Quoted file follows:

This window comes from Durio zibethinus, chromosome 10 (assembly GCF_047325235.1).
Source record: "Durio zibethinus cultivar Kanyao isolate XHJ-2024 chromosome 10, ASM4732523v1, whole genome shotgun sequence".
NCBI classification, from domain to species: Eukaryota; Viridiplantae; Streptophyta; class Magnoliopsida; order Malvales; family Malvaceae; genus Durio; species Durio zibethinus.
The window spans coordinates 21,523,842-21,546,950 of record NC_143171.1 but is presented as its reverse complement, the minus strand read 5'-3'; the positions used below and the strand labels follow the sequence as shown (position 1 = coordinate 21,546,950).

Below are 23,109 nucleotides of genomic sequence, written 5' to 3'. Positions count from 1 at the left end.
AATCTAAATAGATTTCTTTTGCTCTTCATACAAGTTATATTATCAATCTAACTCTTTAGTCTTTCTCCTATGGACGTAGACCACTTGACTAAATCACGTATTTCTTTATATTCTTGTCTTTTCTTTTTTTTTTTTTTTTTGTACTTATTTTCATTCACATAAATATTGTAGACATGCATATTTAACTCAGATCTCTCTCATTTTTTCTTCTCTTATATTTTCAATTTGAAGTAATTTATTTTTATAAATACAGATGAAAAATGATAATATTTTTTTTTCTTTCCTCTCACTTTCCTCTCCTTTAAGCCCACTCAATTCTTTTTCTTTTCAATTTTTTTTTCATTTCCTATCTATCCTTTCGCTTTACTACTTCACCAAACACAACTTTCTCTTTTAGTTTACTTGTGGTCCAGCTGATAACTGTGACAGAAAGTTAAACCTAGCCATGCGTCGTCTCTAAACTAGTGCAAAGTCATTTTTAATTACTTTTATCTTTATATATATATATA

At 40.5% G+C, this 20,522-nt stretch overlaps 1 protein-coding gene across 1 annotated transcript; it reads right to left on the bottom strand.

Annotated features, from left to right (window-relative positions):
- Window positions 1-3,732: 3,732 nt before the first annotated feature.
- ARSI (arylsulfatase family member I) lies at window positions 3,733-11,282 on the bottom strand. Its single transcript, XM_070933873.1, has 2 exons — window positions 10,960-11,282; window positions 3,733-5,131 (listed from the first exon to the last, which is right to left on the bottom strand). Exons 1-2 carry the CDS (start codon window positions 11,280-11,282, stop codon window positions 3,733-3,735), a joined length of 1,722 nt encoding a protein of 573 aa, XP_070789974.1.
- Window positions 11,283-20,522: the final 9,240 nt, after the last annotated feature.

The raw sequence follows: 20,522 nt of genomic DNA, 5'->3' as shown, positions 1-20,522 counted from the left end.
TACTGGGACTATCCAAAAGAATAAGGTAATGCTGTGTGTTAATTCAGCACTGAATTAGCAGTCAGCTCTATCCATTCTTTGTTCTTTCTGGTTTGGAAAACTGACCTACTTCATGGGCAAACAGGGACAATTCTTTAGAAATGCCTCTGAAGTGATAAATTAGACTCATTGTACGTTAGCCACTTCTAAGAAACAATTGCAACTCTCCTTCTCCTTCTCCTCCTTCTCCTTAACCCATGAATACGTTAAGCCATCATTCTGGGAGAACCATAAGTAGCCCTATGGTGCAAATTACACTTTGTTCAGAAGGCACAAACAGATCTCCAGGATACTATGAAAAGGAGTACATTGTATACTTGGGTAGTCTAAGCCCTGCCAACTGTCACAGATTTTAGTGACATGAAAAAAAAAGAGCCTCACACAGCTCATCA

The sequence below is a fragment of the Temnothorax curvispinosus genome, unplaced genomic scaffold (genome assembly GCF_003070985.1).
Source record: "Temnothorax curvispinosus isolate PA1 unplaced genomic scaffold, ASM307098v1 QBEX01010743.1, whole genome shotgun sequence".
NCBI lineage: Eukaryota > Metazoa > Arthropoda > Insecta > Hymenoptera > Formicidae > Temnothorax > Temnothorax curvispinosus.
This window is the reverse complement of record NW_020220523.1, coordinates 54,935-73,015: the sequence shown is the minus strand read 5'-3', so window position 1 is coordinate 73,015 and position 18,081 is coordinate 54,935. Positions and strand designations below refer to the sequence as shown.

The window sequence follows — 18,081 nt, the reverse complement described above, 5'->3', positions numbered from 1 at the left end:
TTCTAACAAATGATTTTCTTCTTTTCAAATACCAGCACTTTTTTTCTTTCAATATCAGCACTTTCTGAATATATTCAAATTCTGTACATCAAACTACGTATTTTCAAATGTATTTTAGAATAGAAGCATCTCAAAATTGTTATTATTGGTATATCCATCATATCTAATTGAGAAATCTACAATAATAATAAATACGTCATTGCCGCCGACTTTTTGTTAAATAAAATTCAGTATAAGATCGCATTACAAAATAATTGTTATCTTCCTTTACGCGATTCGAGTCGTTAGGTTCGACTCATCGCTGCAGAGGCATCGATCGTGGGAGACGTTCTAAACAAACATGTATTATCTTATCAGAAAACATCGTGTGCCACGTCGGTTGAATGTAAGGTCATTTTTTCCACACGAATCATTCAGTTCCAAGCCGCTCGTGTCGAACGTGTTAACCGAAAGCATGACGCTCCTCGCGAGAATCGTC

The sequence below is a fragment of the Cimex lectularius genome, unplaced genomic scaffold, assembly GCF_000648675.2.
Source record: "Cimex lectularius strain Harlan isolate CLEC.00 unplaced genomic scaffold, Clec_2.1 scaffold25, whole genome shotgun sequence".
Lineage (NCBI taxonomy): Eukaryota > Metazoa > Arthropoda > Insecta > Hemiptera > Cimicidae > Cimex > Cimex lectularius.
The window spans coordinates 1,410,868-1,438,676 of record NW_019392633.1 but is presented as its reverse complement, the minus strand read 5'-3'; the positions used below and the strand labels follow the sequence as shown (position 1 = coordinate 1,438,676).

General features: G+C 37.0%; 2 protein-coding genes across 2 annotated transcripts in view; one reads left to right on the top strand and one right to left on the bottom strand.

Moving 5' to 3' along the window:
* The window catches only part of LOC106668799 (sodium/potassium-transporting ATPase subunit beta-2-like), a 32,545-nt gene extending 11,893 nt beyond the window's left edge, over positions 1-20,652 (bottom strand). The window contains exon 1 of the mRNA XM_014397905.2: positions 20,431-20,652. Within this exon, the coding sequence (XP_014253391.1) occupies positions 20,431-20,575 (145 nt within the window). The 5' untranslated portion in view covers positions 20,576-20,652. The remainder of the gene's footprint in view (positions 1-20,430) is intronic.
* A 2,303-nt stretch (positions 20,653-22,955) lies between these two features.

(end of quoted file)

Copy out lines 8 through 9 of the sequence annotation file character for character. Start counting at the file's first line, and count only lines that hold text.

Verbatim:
Annotated features, from left to right (window-relative positions):
- Window positions 1-3,732: 3,732 nt before the first annotated feature.